Even though properly prepared grains are much more digestible, they still aren’t the easiest thing on the digestive tract. My weak GI doesn’t need to be troubled any more than necessary at this point. That’s really the main reason I feel I need to drop grains from my diet. Maybe when I’m all healthy again, I may add some non-aggravating grains back in. Maybe. See there are a couple of other reasons, too. The other one is my vanity. Even though I think I look perfectly great the way I am, a part of me that’s always wanted to be lean and ripped still exists within. I would love to burn off some body fat. I noticed when I was having more grain-free/very low grain days, I was dropping weight. When I used to be very skinny, moving around took so much less effort. I miss that. I like feeling light. And lastly, the glycemic factor. If I eat too many carbohydrates in one meal, two things happen: I feel an energy drop, and I get hungry again sooner. I’d rather not be tired and I’d rather not snack. I have so much more time to do things if I don’t have to worry about resting or eating another meal. And oh, just kidding, that wasn’t the last one. Lastly, when I eat grains with my meals, there is less room for veggies. I don’t feel I eat enough vegetables half the time, so it makes sense to skip the bread and leave room in my tummy for salad or something.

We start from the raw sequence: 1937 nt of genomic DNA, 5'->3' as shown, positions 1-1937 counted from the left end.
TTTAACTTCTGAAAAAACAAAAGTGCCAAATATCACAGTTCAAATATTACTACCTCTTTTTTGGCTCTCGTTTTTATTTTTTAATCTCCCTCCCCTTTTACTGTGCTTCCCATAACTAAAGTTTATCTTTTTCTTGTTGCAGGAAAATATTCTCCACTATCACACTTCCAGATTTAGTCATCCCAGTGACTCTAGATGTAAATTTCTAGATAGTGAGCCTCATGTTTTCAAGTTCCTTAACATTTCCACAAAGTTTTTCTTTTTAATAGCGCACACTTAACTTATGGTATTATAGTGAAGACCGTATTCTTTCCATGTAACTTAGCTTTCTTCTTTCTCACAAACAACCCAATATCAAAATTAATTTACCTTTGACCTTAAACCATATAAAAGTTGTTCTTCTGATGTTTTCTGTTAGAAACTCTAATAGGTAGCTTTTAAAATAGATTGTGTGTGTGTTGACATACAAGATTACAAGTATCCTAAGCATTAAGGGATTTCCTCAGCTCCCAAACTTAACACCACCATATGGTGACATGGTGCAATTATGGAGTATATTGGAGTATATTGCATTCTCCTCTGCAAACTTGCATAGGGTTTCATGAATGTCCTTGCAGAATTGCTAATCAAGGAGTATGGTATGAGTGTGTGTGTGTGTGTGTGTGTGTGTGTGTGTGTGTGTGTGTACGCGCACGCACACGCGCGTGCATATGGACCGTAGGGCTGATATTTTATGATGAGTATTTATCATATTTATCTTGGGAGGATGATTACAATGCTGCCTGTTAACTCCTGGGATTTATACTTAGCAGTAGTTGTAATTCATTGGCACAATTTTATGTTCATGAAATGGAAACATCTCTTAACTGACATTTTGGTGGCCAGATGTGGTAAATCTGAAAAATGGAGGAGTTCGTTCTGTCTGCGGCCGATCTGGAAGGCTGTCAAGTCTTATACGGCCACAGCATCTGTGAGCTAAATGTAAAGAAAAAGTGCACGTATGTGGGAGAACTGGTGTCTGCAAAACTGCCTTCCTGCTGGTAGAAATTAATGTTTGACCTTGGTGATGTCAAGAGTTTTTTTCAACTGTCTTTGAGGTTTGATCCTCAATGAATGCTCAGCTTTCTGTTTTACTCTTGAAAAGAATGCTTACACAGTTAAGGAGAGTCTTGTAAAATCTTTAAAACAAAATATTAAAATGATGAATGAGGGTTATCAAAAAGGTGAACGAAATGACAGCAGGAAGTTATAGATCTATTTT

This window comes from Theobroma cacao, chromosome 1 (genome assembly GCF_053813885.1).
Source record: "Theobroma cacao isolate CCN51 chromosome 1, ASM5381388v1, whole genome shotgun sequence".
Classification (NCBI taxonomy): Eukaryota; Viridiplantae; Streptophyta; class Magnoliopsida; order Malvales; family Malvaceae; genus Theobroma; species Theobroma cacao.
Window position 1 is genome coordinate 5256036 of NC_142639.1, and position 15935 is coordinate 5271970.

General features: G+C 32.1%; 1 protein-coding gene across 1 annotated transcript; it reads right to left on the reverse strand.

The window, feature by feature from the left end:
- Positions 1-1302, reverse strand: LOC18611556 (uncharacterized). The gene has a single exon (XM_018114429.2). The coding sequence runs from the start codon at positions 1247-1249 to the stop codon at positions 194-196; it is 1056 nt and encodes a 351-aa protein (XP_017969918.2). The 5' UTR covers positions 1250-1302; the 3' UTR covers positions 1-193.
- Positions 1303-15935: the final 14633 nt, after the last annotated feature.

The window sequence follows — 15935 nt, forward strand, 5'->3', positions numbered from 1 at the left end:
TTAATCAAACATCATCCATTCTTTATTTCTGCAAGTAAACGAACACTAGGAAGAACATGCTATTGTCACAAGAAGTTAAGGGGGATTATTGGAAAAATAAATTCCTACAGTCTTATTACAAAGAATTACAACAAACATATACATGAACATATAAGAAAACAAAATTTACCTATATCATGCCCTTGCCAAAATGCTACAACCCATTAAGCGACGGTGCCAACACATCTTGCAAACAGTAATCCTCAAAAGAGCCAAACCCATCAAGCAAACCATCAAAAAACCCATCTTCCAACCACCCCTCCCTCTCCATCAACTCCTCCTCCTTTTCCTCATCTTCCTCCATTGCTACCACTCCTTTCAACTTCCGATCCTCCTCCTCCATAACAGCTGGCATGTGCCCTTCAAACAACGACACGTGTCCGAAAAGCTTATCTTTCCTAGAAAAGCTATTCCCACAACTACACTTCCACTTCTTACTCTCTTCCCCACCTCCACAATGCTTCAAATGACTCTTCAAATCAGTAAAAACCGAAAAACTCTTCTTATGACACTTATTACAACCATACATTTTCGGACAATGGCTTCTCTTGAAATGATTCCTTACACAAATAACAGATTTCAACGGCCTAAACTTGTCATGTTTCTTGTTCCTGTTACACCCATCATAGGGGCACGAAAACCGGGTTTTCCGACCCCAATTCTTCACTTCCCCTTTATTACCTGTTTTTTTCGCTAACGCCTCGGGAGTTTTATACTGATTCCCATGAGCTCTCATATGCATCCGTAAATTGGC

I don’t think grains are necessarily a problem for every body (assuming they are of ancient variety and properly prepared), but my body doesn’t care about philosophies. It only cares that I put in it what it needs to be healthy. So more accidental than intentional, I am falling into the primal diet. I guess if you lean toward something long enough, it’s bound to happen.


4 thoughts on “Leaning into Primal

  1. I think you’ve got it, I think a gaps/paleo approach can heal your gut and help you. Maybe after your healing adding some grains back would be nice too. But then you’ll have a really good baseline about how feeling good feels and then you can avoid what makes you sick.